The federal government has lost its appeal of a lower court ruling that struck down a ban on wearing niqabs at citizenship ceremonies. 

Three justices on the Federal Court of Appeal, in a ruling from the bench, said they wanted to rule now so the woman at the centre of the case could take her citizenship oath and vote in the federal election on Oct. 19.

The case started with a lawsuit from Zunera Ishaq, a devout Muslim who moved to Ontario from Pakistan in 2008 to join her husband. Ishaq agreed to remove her niqab for an official before writing and passing her citizenship test two years ago, but she objects to unveiling in public at the oath-taking ceremony. 

In the Federal Court ruling, Judge Keith Boswell said the government policy, introduced in 2011, violates the Citizenship Act, which states citizenship judges must allow the greatest possible religious freedom when administering the oath.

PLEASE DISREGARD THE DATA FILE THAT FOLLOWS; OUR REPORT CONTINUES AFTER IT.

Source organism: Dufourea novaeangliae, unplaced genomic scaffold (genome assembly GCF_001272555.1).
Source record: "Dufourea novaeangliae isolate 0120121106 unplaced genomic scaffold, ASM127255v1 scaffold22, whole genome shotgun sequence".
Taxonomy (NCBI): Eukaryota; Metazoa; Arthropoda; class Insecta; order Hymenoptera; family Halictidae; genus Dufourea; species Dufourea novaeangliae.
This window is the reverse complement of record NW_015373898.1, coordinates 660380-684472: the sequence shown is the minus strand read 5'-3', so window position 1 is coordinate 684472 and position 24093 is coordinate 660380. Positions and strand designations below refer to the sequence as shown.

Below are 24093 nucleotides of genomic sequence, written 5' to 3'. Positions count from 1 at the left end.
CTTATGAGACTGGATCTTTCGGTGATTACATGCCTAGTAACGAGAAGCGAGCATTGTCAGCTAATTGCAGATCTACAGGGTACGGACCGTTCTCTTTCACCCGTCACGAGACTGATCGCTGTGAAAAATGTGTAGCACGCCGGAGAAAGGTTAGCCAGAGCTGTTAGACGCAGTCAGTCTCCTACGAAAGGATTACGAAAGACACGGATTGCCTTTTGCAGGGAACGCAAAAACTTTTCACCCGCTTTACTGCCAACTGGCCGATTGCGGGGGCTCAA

Boswell asked how that would be possible, "if the policy requires candidates to violate or renounce a basic tenet of their religion."

On Tuesday, Justice Department lawyer Peter Southey argued unsuccessfully that the lower court justice made errors in his original decision to overturn the ban.

Appeal Justice Mary Gleason said the court saw no reason to interfere with the earlier ruling.

The ban on face coverings sparked a bitter debate in the House of Commons when it was first announced. At the time, Conservative Leader Stephen Harper said his government's ban reflected the views of the "overwhelming majority" of Canadians, including moderate Muslims.

With files from The Canadian Press

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